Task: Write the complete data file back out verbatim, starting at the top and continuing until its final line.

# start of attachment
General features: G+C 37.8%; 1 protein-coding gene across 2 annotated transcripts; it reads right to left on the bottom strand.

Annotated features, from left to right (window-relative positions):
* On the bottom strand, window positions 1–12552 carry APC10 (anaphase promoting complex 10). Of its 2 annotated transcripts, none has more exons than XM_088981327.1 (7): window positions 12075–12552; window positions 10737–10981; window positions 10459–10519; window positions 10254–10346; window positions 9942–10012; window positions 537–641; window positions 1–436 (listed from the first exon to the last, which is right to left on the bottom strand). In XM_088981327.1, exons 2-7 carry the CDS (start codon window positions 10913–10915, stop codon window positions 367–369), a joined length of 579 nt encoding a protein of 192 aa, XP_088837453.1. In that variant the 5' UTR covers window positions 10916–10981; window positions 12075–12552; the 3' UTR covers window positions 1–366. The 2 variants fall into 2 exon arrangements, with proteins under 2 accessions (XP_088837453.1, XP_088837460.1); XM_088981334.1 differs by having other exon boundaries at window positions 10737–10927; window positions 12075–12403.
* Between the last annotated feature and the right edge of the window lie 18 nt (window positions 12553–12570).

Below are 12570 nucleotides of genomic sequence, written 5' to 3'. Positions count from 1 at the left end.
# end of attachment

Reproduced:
General features: G+C 37.8%; 1 protein-coding gene across 2 annotated transcripts; it reads right to left on the bottom strand.

Annotated features, from left to right (window-relative positions):
* On the bottom strand, window positions 1–12552 carry APC10 (anaphase promoting complex 10). Of its 2 annotated transcripts, none has more exons than XM_088981327.1 (7): window positions 12075–12552; window positions 10737–10981; window positions 10459–10519; window positions 10254–10346; window positions 9942–10012; window positions 537–641; window positions 1–436 (listed from the first exon to the last, which is right to left on the bottom strand). In XM_088981327.1, exons 2-7 carry the CDS (start codon window positions 10913–10915, stop codon window positions 367–369), a joined length of 579 nt encoding a protein of 192 aa, XP_088837453.1. In that variant the 5' UTR covers window positions 10916–10981; window positions 12075–12552; the 3' UTR covers window positions 1–366. The 2 variants fall into 2 exon arrangements, with proteins under 2 accessions (XP_088837453.1, XP_088837460.1); XM_088981334.1 differs by having other exon boundaries at window positions 10737–10927; window positions 12075–12403.
* Between the last annotated feature and the right edge of the window lie 18 nt (window positions 12553–12570).

Below are 12570 nucleotides of genomic sequence, written 5' to 3'. Positions count from 1 at the left end.